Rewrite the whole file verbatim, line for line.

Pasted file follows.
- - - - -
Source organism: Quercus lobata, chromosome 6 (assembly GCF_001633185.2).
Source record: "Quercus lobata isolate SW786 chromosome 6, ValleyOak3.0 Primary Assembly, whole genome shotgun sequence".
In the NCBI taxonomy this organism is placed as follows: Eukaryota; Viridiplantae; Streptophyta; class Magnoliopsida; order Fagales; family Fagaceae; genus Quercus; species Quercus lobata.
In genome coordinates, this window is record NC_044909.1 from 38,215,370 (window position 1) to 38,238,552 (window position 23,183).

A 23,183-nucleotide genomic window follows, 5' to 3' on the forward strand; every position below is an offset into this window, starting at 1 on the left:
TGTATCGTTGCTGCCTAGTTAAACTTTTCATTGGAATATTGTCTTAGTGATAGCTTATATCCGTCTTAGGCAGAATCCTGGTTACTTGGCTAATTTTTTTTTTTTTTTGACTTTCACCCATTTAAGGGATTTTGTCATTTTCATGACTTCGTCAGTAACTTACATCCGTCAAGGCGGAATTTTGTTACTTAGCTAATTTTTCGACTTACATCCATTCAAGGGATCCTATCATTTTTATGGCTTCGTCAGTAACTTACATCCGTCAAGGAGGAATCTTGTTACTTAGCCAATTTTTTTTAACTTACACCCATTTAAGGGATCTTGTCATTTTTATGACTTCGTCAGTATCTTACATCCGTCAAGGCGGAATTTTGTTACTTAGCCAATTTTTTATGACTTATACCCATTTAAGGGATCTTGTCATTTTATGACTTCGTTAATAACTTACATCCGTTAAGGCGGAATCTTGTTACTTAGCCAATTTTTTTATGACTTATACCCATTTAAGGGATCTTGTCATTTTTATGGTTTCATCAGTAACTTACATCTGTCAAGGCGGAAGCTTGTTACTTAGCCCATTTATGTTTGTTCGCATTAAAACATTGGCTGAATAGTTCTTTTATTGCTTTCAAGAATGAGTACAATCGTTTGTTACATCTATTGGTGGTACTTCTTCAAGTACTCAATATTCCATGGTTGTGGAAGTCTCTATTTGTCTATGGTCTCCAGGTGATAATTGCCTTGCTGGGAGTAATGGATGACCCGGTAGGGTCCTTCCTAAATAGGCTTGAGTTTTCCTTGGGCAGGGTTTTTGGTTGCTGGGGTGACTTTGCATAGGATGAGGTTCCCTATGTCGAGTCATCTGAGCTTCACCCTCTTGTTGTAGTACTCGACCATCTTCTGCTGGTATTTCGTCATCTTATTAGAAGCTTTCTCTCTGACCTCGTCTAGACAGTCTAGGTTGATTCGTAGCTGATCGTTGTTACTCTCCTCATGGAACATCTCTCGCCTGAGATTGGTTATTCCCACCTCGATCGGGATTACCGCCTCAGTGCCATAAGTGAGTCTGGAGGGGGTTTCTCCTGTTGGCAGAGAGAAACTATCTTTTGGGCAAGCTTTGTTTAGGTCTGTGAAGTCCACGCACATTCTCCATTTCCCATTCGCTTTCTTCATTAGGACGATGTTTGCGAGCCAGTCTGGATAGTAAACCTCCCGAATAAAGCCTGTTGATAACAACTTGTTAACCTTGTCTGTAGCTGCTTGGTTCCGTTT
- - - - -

Source organism: Quercus lobata, chromosome 6 (assembly GCF_001633185.2).
Source record: "Quercus lobata isolate SW786 chromosome 6, ValleyOak3.0 Primary Assembly, whole genome shotgun sequence".
In the NCBI taxonomy this organism is placed as follows: Eukaryota; Viridiplantae; Streptophyta; class Magnoliopsida; order Fagales; family Fagaceae; genus Quercus; species Quercus lobata.
In genome coordinates, this window is record NC_044909.1 from 38,215,370 (window position 1) to 38,238,552 (window position 23,183).

A 23,183-nucleotide genomic window follows, 5' to 3' on the forward strand; every position below is an offset into this window, starting at 1 on the left:
TGTATCGTTGCTGCCTAGTTAAACTTTTCATTGGAATATTGTCTTAGTGATAGCTTATATCCGTCTTAGGCAGAATCCTGGTTACTTGGCTAATTTTTTTTTTTTTTTGACTTTCACCCATTTAAGGGATTTTGTCATTTTCATGACTTCGTCAGTAACTTACATCCGTCAAGGCGGAATTTTGTTACTTAGCTAATTTTTCGACTTACATCCATTCAAGGGATCCTATCATTTTTATGGCTTCGTCAGTAACTTACATCCGTCAAGGAGGAATCTTGTTACTTAGCCAATTTTTTTTAACTTACACCCATTTAAGGGATCTTGTCATTTTTATGACTTCGTCAGTATCTTACATCCGTCAAGGCGGAATTTTGTTACTTAGCCAATTTTTTATGACTTATACCCATTTAAGGGATCTTGTCATTTTATGACTTCGTTAATAACTTACATCCGTTAAGGCGGAATCTTGTTACTTAGCCAATTTTTTTATGACTTATACCCATTTAAGGGATCTTGTCATTTTTATGGTTTCATCAGTAACTTACATCTGTCAAGGCGGAAGCTTGTTACTTAGCCCATTTATGTTTGTTCGCATTAAAACATTGGCTGAATAGTTCTTTTATTGCTTTCAAGAATGAGTACAATCGTTTGTTACATCTATTGGTGGTACTTCTTCAAGTACTCAATATTCCATGGTTGTGGAAGTCTCTATTTGTCTATGGTCTCCAGGTGATAATTGCCTTGCTGGGAGTAATGGATGACCCGGTAGGGTCCTTCCTAAATAGGCTTGAGTTTTCCTTGGGCAGGGTTTTTGGTTGCTGGGGTGACTTTGCATAGGATGAGGTTCCCTATGTCGAGTCATCTGAGCTTCACCCTCTTGTTGTAGTACTCGACCATCTTCTGCTGGTATTTCGTCATCTTATTAGAAGCTTTCTCTCTGACCTCGTCTAGACAGTCTAGGTTGATTCGTAGCTGATCGTTGTTACTCTCCTCATGGAACATCTCTCGCCTGAGATTGGTTATTCCCACCTCGATCGGGATTACCGCCTCAGTGCCATAAGTGAGTCTGGAGGGGGTTTCTCCTGTTGGCAGAGAGAAACTATCTTTTGGGCAAGCTTTGTTTAGGTCTGTGAAGTCCACGCACATTCTCCATTTCCCATTCGCTTTCTTCATTAGGACGATGTTTGCGAGCCAGTCTGGATAGTAAACCTCCCGAATAAAGCCTGTTGATAACAACTTGTTAACCTTGTCTGTAGCTGCTTGGTTCCGTTT